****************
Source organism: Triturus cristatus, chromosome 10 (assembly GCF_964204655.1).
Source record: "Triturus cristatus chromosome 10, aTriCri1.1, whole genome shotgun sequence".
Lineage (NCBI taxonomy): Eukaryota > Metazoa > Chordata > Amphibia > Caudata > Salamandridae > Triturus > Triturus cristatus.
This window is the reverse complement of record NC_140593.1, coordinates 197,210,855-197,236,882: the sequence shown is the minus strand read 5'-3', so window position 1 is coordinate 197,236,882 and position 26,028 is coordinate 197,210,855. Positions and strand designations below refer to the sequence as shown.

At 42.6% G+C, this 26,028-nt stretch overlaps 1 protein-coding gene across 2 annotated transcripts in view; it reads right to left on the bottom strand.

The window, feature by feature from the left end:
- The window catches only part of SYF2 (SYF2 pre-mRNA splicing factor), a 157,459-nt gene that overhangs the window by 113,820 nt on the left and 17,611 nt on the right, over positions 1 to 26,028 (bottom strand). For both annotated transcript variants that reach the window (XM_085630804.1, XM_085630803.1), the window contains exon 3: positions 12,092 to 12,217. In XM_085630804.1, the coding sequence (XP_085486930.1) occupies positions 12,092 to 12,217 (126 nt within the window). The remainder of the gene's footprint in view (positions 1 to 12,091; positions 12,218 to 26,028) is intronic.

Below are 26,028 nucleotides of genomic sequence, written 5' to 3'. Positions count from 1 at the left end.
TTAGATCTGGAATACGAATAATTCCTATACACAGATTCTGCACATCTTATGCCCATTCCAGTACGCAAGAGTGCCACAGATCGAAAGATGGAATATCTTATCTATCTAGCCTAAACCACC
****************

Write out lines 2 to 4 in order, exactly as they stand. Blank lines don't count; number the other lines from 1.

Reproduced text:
Source record: "Triturus cristatus chromosome 10, aTriCri1.1, whole genome shotgun sequence".
Lineage (NCBI taxonomy): Eukaryota > Metazoa > Chordata > Amphibia > Caudata > Salamandridae > Triturus > Triturus cristatus.
This window is the reverse complement of record NC_140593.1, coordinates 197,210,855-197,236,882: the sequence shown is the minus strand read 5'-3', so window position 1 is coordinate 197,236,882 and position 26,028 is coordinate 197,210,855. Positions and strand designations below refer to the sequence as shown.